Caring for Reptiles
Cold-Blooded Pets Need Specific Care
A dog or a cat as a pet? Nope, that’s too ordinary for you. You’ve chosen something more exotic…a slithering, crawling, cold-blooded creature. Before you visit a pet store to choose which four-legged — or legless — friend to bring home, there are a few important things you should know.
Reptiles (snakes, lizards and turtles) and amphibians (frogs, newts, salamanders and chameleons) are categorized as “herptiles.” And because they are different, snakes, lizards and other herps have different care requirements than other household pets. These creatures are so special there are different care guidelines for each species.
If you’re thinking of welcoming a reptile or amphibian into your home, or if you’re a first-time reptile owner, here are a few things to consider:
Many states, counties and cities have specific rules for keeping certain kinds of reptiles. For example, regulations to own venomous, endangered or protected species vary from state to state. Check with your local Fish and Wildlife Department for more details.
Size matters when you’re considering a reptile for a pet. Contrary to popular belief, housing your reptile in a small tank does not mean that your reptile’s growth will be stunted. His health, however, will be poorly affected. A Burmese python, for example, is common in reptile stores; however, a young two-foot Burmese can grow to up to 30 feet and weigh up to 200 pounds.
Make sure to know how big the animal will be when it reaches maturity so you’ll be prepared to properly care for it throughout its lifetime.
Think carefully about what kind of cage or vivarium your reptile will need. Reptile homes need to provide enough space for mobility and must be escape-proof, both for your safety and his.
There are commercially available diets for some reptiles; however, most need fresh food. For example, some require food such as mealworms and mice while others may need fresh fruits and vegetables to make up the majority of their diet. Make sure you’re willing to fork out the money and effort as you may need to purchase fresh food two to three times a week.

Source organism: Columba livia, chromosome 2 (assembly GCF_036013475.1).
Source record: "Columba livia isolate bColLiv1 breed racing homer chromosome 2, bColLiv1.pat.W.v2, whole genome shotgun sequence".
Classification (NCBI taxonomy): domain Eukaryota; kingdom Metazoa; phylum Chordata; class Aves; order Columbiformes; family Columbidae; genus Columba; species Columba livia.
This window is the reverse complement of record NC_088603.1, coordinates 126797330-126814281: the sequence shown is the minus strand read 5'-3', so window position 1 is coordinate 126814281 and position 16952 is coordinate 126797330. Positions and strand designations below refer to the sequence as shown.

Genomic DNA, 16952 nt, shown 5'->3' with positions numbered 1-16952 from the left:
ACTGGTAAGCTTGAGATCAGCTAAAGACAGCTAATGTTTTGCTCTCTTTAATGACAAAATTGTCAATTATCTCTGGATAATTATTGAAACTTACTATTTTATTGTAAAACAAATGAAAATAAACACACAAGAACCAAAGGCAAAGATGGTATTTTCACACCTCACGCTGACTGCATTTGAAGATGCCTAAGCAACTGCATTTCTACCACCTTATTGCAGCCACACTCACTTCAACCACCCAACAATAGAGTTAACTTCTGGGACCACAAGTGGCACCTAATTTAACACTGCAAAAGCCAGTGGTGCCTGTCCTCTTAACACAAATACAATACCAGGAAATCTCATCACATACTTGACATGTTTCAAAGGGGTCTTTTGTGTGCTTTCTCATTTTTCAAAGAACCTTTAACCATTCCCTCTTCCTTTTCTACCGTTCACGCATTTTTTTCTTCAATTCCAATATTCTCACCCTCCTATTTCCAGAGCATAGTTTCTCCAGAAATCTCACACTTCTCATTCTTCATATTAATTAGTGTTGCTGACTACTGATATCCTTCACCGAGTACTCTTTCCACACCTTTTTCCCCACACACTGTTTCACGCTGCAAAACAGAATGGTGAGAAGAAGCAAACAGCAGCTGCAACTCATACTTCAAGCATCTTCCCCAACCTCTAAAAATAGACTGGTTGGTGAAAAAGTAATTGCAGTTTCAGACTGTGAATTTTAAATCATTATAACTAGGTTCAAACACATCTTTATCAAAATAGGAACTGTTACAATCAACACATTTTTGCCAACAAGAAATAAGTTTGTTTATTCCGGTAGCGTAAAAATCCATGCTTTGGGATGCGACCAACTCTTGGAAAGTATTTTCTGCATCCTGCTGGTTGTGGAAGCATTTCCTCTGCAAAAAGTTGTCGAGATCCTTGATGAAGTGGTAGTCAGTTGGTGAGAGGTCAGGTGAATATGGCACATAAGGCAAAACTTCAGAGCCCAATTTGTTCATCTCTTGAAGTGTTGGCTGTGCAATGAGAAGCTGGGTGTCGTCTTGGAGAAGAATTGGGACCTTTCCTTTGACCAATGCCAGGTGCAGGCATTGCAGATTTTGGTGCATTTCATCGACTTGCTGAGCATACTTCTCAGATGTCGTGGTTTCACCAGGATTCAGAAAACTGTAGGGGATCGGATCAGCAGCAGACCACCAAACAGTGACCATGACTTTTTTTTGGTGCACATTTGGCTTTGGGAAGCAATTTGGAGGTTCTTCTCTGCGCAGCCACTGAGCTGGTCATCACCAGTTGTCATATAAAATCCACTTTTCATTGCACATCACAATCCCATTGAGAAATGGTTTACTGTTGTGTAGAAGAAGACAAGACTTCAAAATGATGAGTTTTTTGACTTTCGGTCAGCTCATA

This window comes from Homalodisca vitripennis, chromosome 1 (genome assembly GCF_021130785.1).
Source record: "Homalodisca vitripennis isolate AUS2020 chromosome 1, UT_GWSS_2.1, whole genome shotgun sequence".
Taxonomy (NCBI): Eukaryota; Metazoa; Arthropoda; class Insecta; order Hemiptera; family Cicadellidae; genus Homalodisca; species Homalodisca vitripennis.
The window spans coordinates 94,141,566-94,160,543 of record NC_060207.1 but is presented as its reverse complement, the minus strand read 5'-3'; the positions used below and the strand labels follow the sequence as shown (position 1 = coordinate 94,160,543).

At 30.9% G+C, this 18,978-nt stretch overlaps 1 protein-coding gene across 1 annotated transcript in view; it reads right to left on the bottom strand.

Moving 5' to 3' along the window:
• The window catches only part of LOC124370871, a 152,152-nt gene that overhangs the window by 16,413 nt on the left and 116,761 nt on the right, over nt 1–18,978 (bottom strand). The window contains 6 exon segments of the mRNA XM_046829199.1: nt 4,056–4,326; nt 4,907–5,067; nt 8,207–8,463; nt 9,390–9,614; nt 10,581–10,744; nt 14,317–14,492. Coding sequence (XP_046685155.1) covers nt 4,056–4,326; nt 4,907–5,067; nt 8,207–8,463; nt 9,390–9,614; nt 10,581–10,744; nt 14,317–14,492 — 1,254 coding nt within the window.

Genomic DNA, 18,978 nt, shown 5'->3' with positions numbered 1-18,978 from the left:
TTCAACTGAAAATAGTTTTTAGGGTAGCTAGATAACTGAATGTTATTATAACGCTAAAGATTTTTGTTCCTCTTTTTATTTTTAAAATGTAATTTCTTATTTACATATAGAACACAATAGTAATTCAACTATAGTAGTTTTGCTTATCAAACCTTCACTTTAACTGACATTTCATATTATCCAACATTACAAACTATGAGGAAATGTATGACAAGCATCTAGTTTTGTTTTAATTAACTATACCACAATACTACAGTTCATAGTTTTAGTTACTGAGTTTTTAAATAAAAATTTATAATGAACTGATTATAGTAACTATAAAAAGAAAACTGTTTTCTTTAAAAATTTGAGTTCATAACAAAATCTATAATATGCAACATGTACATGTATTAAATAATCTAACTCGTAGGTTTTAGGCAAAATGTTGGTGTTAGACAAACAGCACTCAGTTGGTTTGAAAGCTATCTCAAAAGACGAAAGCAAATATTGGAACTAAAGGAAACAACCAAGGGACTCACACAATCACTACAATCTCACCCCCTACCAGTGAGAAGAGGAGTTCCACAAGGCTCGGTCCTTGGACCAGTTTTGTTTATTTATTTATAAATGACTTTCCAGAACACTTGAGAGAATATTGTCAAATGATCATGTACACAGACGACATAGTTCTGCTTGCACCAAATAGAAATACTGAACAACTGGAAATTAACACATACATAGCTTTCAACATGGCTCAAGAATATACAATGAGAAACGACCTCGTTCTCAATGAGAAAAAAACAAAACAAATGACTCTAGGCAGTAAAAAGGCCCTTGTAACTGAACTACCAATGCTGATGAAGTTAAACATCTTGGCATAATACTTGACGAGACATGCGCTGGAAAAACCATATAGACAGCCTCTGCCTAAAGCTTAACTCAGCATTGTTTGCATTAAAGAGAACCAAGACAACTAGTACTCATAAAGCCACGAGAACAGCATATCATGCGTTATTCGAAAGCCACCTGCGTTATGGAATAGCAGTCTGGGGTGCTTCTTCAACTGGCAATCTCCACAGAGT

Temperature Is Important
Cold-blooded creatures cannot maintain their body temperature within the rage necessary. Your pet will count on you to regulate his environment. Make sure you ask the pet store to advise you about appropriate heating devices and temperatures required for the reptile you choose.
Handling Reptiles with Care
If you want a pet to snuggle with, a reptile is not for you. There are varying levels of handling needed for specific species. Find out how much, or how little, yours needs. A good pet store, such as one which specializes in herptiles, will guide you to a safe choice if you want a pet reptile you can handle. Keep in mind, some reptiles should never be handled and your safety — and his — should always be safeguarded.
One of the most important things in caring for a reptile is controlling the humidity in its environment. Reptiles are used to environs where they can create stable humidity. They control this by burrowing, or moving to a microclimate that meets their needs. When they are captive, they do not have this luxury. A snake or lizard living in an environment that is too dry can develop serious health problems and could even die. On the other hand, too much moisture can lead to problems with fungus and bacteria.
Depending on the reptile’s needs, you will need to provide a way to regulate humidity. This could include preparing a vivarium with an aquatic water filtration in part of the tan, and dry terrarium setup in another part. A humidity alert device is also a good idea, so that you can stay informed on the conditions your pet is living in.
Keep Reptile Cages Clean
Routine cage maintenance is key to your reptile’s health. Reptiles are susceptible to skin and bacterial infections. Their fecal matter can carry diseases such as salmonella that can be harmful to humans. The cage, furnishings and cleaning equipment itself should be regularly cleaned and periodically disinfected.
It’s Worth It
It may seem like a lot of work to take care of a reptile, but as so many pet owners have discovered, they can make terrific pets and live long, healthy lives in captivity.
Did you know ball python snakes make good pets for first-time reptile owners? Read more about adopting reptiles before you make a decision. Also, Nationwide pet insurance has an affordable exotic pet insurance plan that covers accidents and illnesses as well as examinations, lab fees, prescriptions, X-rays, hospitalization and more.